Citing PatentFiling datePublication dateApplicantTitle
US4215478 *Mar 6, 1978Aug 5, 1980Boudreaux Raymond EDental hygiene flossing system
US4315517 *Oct 31, 1978Feb 16, 1982Krag Mark DDevice for cleaning teeth to prevent the formation of plaque
US4807651 *Dec 23, 1985Feb 28, 1989Abram NaydichDental debris remover
US4947880 *Jul 27, 1988Aug 14, 1990John O. Butler CompanyDental flossing device
US5050625 *Oct 16, 1990Sep 24, 1991Plastisonics, Inc.Dental floss threading device
US5094255 *Feb 8, 1989Mar 10, 1992Ringle Larry LAcrylic dental floss and method for manufacture
US5165582 *Aug 13, 1991Nov 24, 1992Andrews Patricia LSewing machine threading guide and method
US5178537 *Feb 21, 1990Jan 12, 1993Currie Peter EDental instrument
US5289836 *Nov 9, 1992Mar 1, 1994Peng Chien LunDental floss device with a guide post
US5311889 *Feb 1, 1993May 17, 1994Csm Patents, Inc.Dental floss & pre-threaded leader
US5566691 *Jun 7, 1995Oct 22, 1996W. L. Gore & Associates, Inc.Flossing apparatus
US5707335 *Jun 5, 1995Jan 13, 1998The University Of Virginia Alumni Patents FoundationMagnetic stereotactic system and treatment delivery
US5718251 *Apr 26, 1996Feb 17, 1998W. L. Gore & Associates, Inc.Dental floss article
US5765576 *Jan 24, 1997Jun 16, 1998W. L. Gore & AssociatesDental floss article and method of making same
US5848600 *Sep 10, 1997Dec 15, 1998Gore Enterprise Holdings, Inc.Dental floss article
US5878758 *Sep 10, 1997Mar 9, 1999Gore Enterprise Holdings, Inc.Dental floss article
US5890500 *Jun 14, 1997Apr 6, 1999Mabon; Robert AlanOrthodontic braces wearer dental flossing device
US6283751Jan 15, 1998Sep 4, 2001Dennis J. WhiteAnatomical interproximal dental stimulator
US6821487 *Jul 18, 2001Nov 23, 2004Regents Of The University Of CaliforniaMethod and apparatus for preparing lipidic mesophase material
US7410803Oct 17, 2003Aug 12, 2008The Regents Of The University Of CaliforniaMethod and apparatus for preparing lipidic mesophase material
US7482166Oct 17, 2003Jan 27, 2009The Regents Of The University Of CaliforniaMethod and apparatus for preparing lipidic mesophase material
US8474142Mar 21, 2012Jul 2, 2013Eveready Battery Company, Inc.Wet razor and electric trimmer assembly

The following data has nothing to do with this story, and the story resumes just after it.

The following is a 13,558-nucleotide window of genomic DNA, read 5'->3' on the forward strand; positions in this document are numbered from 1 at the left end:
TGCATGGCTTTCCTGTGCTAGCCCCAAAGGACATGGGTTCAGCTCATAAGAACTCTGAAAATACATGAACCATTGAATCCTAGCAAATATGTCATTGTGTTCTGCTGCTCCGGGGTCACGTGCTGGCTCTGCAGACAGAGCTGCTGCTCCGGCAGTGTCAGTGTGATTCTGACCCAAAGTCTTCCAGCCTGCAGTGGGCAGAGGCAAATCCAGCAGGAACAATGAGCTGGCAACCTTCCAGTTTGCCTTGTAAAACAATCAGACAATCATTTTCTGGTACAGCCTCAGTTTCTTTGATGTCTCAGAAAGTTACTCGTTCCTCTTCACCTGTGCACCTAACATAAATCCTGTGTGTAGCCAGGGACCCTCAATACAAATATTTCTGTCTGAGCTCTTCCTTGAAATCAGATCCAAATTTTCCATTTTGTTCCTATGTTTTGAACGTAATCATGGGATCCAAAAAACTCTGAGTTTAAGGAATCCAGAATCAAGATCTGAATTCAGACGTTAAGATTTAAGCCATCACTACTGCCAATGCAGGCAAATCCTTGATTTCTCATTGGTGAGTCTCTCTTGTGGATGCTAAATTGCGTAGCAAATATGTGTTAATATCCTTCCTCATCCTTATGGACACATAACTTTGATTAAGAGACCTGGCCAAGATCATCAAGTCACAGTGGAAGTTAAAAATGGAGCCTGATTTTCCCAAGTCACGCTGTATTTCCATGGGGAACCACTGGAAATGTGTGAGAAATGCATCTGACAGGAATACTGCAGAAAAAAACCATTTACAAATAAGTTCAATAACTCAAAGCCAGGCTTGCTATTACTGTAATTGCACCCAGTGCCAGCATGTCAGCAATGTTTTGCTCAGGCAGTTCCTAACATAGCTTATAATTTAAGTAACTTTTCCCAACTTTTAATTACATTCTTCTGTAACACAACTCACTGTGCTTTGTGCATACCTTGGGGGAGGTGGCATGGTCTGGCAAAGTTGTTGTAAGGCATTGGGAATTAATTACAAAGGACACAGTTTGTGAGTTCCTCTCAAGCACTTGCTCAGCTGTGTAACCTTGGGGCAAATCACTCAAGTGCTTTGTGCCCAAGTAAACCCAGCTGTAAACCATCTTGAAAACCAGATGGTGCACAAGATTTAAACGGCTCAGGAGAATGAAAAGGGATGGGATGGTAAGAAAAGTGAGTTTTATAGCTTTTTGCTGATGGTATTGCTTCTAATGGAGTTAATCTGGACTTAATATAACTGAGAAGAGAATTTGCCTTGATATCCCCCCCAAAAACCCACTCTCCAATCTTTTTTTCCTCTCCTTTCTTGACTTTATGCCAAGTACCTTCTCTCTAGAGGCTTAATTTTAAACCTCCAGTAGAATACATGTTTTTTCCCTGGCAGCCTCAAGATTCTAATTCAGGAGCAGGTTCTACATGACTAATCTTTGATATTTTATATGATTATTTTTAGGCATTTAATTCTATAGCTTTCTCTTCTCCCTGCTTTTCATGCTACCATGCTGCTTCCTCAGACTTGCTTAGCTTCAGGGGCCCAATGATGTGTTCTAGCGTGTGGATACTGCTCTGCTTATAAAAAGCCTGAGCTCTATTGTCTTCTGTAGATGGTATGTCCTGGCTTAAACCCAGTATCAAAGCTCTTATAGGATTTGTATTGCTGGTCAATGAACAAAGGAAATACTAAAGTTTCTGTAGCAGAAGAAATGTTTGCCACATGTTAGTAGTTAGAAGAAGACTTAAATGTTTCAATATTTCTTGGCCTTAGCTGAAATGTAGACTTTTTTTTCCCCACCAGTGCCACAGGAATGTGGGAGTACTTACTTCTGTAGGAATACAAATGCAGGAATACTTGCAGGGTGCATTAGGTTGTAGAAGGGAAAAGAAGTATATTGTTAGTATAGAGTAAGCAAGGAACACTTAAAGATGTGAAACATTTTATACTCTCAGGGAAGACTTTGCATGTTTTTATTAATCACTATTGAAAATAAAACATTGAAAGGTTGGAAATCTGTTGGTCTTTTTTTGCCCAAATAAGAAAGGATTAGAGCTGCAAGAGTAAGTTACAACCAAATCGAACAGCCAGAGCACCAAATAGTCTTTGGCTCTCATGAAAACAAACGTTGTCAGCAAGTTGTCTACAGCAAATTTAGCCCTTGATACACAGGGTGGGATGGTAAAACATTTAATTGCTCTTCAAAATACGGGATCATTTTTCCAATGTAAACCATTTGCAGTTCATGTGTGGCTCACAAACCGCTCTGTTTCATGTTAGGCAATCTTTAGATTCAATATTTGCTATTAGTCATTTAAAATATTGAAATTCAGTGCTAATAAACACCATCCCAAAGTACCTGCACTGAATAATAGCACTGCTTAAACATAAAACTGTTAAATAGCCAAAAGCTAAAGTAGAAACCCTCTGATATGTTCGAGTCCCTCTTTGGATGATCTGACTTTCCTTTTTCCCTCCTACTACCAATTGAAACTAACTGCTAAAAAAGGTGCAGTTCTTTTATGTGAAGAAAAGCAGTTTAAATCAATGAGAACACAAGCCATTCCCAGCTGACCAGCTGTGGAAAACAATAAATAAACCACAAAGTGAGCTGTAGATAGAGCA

US8651116 *Aug 20, 2010Feb 18, 2014Adrian Harold Sambrooke SlackDental flossing material with monofilament threader
US9072514 *Oct 5, 2006Jul 7, 2015Thomas P. KnappShape memory filament for suture management
US20020072703 *Jul 18, 2001Jun 13, 2002Peter NollertMethod and apparatus for preparing lipidic mesophase material
US20040059378 *Jun 25, 2003Mar 25, 2004Incisive Surgical, Inc..Dynamic bioabsorbable fastener for use in wound closure
US20040092034 *Oct 17, 2003May 13, 2004Regents Of The University Of CaliforniaMethod and apparatus for preparing lipidic mesophase material
US20040096364 *Oct 17, 2003May 20, 2004Regents Of The University Of CaliforniaMethod and apparatus for preparing lipidic mesophase material
US20070051032 *Aug 29, 2006Mar 8, 2007Moffitt Patrick EStorage Device for Hook-Less Flies
US20080086147 *Oct 5, 2006Apr 10, 2008Knapp Thomas PShape memory filament for suture management
US20080086171 *Oct 5, 2006Apr 10, 2008Knapp Thomas PShape memory filament for suture management
US20090277934 *May 8, 2009Nov 12, 2009Mrs. Jane F. HeywoodMethod and device for threading needles
US20100192972 *Jun 26, 2008Aug 5, 2010Erez Benn KazesFlossing Device
US20110226279 *Mar 20, 2010Sep 22, 2011Stephanie Lee ThorneUnified Floss and Guide Device for Persons Wearing Orthodontic Braces
US20120145181 *Aug 20, 2010Jun 14, 2012Adrian Harold Sambrooke SlackDental flossing material with monofilament threader
US20120216825 *Oct 3, 2011Aug 30, 2012Alexander JonesImplant Flossing Guide
EP0481589A1 *Jul 1, 1991Apr 22, 1992Plastisonics Inc.Dental floss threading device
EP0518842A2 *Jun 5, 1992Dec 16, 1992Larry Lee RingleDental floss and pre-threaded leader
EP0518842A3 *Jun 5, 1992Jan 13, 1993Larry Lee RingleDental floss and pre-threaded leader
EP1116478A1Mar 4, 1997Jul 18, 2001W.L. GORE & ASSOCIATES, INC.Dental floss article
WO2011022760A1 *Aug 20, 2010Mar 3, 2011Adrian Harold Sambrooke SlackA dental flossing material with monofilament threader
U.S. Classification433/216, 223/99, 163/5, 132/329
International ClassificationA61C15/04
Cooperative ClassificationA61C15/045
European ClassificationA61C15/04D